Predictors and correlates of adherence to combination antiretroviral therapy ART for chronic HIV infection: a meta-analysisReportar como inadecuado




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BMC Medicine

, 12:142

Medicine for Global Health

Abstract

BackgroundAdherence to combination antiretroviral therapy ART is a key predictor of the success of human immunodeficiency virus HIV treatment, and is potentially amenable to intervention. Insight into predictors or correlates of non-adherence to ART may help guide targets for the development of adherence-enhancing interventions. Our objective was to review evidence on predictors-correlates of adherence to ART, and to aggregate findings into quantitative estimates of their impact on adherence.

MethodsWe searched PubMed for original English-language papers, published between 1996 and June 2014, and the reference lists of all relevant articles found. Studies reporting on predictors-correlates of adherence of adults prescribed ART for chronic HIV infection were included without restriction to adherence assessment method, study design or geographical location. Two researchers independently extracted the data from the same papers. Random effects models with inverse variance weights were used to aggregate findings into pooled effects estimates with 95% confidence intervals. The standardized mean difference SMD was used as the common effect size. The impact of study design features adherence assessment method, study design, and the United Nations Human Development Index HDI of the country in which the study was set was investigated using categorical mixed effects meta-regression.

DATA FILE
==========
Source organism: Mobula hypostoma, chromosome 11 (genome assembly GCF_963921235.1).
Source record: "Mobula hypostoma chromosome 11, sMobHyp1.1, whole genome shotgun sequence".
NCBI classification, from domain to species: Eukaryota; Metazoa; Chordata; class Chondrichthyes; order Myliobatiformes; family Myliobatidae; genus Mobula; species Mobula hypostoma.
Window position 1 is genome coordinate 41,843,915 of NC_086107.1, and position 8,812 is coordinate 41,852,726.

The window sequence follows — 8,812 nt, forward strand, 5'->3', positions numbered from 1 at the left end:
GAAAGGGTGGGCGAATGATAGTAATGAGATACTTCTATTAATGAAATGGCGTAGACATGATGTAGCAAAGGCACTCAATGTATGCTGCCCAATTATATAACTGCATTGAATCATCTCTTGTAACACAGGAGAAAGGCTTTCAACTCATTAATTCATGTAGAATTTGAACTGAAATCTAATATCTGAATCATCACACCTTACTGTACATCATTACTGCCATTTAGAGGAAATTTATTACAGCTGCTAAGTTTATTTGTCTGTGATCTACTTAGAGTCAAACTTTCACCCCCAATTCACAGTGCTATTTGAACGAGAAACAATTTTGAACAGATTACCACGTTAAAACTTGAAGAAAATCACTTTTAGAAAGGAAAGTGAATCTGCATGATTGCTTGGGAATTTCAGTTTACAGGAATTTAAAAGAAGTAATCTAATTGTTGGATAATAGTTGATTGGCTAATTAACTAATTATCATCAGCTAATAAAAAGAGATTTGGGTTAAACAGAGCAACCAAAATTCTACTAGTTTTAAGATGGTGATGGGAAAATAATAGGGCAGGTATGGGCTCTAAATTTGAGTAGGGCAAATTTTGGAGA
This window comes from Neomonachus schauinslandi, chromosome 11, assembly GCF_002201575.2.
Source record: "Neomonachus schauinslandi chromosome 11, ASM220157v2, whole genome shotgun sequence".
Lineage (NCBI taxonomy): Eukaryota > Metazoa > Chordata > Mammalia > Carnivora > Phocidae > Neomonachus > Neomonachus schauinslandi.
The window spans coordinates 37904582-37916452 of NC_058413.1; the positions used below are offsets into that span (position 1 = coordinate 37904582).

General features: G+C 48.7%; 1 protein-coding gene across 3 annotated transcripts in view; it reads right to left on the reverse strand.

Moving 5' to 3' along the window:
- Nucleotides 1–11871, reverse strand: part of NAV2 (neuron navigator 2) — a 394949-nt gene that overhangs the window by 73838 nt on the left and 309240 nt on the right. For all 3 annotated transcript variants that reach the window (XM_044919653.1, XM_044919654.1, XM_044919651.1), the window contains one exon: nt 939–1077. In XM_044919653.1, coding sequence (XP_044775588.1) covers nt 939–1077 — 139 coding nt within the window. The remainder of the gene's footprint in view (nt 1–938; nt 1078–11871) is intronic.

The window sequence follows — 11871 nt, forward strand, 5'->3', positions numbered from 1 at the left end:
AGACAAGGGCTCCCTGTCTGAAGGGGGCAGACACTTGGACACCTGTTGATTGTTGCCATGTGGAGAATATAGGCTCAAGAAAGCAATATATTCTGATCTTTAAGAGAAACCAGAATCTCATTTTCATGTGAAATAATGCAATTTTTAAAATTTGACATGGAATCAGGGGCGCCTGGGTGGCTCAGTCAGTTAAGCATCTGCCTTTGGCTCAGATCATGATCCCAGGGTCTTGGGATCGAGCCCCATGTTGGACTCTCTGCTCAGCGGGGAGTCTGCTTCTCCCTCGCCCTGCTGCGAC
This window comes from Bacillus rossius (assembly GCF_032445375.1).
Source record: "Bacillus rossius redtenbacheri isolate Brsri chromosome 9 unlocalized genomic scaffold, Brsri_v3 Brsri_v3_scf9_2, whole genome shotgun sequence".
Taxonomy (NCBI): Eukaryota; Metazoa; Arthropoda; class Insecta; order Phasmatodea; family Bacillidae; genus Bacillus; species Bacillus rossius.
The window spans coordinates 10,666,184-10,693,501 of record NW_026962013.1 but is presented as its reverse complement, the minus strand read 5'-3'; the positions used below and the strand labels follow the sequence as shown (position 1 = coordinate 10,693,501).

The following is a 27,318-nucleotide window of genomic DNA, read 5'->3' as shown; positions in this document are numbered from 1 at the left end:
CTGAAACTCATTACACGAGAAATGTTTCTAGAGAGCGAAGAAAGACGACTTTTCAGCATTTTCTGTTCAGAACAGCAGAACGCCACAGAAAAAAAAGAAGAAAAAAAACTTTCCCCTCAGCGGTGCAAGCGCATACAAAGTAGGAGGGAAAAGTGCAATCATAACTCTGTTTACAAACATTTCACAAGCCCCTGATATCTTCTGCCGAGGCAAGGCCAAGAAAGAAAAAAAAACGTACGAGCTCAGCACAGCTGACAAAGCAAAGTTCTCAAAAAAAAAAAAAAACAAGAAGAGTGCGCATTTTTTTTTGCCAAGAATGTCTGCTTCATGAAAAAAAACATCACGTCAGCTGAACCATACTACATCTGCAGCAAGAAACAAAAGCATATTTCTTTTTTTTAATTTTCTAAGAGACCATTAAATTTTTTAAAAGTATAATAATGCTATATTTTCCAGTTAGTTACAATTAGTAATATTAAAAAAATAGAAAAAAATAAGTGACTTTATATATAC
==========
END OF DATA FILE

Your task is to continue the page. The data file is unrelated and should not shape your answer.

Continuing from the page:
ResultsIn total, 207 studies were included. The following predictors-correlates were most strongly associated with adherence: adherence self-efficacy SMD = 0.603, P = 0.001, current substance use SMD = -0.395, P = 0.001, concerns about ART SMD = -0.388, P = 0.001, beliefs about the necessity-utility of ART SMD = 0.357, P = 0.001, trust-satisfaction with the HIV care provider SMD = 0.377, P = 0.001, depressive symptoms SMD = -0.305, P = 0.001, stigma about HIV SMD = -0.282, P = 0.001, and social support SMD = 0.237, P = 0.001. Smaller but significant associations were observed for the following being prescribed a protease inhibitor-containing regimen SMD = -0.196, P = 0.001, daily dosing frequency SMD = -0.193, P = 0.001, financial constraints SMD -0.187, P = 0.001 and pill burden SMD = -0.124, P = 0.001. Higher trust-satisfaction with the HIV care provider, a lower daily dosing frequency, and fewer depressive symptoms were more strongly related with higher adherence in low and medium HDI countries than in high HDI countries.

ConclusionsThese findings suggest that adherence-enhancing interventions should particularly target psychological factors such as self-efficacy and concerns-beliefs about the efficacy and safety of ART. Moreover, these findings suggest that simplification of regimens might have smaller but significant effects.

KeywordsAdherence Compliance HIV infection Antiretroviral therapy Meta-analysis Electronic supplementary materialThe online version of this article doi:10.1186-s12916-014-0142-1 contains supplementary material, which is available to authorized users.

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Autor: Nienke Langebeek - Elizabeth H Gisolf - Peter Reiss - Sigrid C Vervoort - Thóra B Hafsteinsdóttir - Clemens Richter - M

Fuente: https://link.springer.com/







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